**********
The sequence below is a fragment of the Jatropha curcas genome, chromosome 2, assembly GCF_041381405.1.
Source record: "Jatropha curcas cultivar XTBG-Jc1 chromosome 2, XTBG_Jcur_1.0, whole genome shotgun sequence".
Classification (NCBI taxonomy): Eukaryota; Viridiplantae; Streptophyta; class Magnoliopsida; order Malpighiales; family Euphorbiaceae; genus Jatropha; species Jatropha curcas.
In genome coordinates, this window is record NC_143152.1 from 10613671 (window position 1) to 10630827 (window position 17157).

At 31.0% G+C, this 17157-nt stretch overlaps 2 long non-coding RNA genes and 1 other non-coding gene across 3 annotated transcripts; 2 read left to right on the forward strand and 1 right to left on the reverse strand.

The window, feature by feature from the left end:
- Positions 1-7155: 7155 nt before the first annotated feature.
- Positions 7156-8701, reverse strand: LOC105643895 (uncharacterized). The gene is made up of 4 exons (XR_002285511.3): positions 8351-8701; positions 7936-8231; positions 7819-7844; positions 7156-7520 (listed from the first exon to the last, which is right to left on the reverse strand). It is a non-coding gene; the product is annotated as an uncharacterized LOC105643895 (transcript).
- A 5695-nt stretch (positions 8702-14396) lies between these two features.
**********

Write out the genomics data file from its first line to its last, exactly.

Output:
The sequence below is a fragment of the Jatropha curcas genome, chromosome 2, assembly GCF_041381405.1.
Source record: "Jatropha curcas cultivar XTBG-Jc1 chromosome 2, XTBG_Jcur_1.0, whole genome shotgun sequence".
Classification (NCBI taxonomy): Eukaryota; Viridiplantae; Streptophyta; class Magnoliopsida; order Malpighiales; family Euphorbiaceae; genus Jatropha; species Jatropha curcas.
In genome coordinates, this window is record NC_143152.1 from 10613671 (window position 1) to 10630827 (window position 17157).

At 31.0% G+C, this 17157-nt stretch overlaps 2 long non-coding RNA genes and 1 other non-coding gene across 3 annotated transcripts; 2 read left to right on the forward strand and 1 right to left on the reverse strand.

The window, feature by feature from the left end:
- Positions 1-7155: 7155 nt before the first annotated feature.
- Positions 7156-8701, reverse strand: LOC105643895 (uncharacterized). The gene is made up of 4 exons (XR_002285511.3): positions 8351-8701; positions 7936-8231; positions 7819-7844; positions 7156-7520 (listed from the first exon to the last, which is right to left on the reverse strand). It is a non-coding gene; the product is annotated as an uncharacterized LOC105643895 (transcript).
- A 5695-nt stretch (positions 8702-14396) lies between these two features.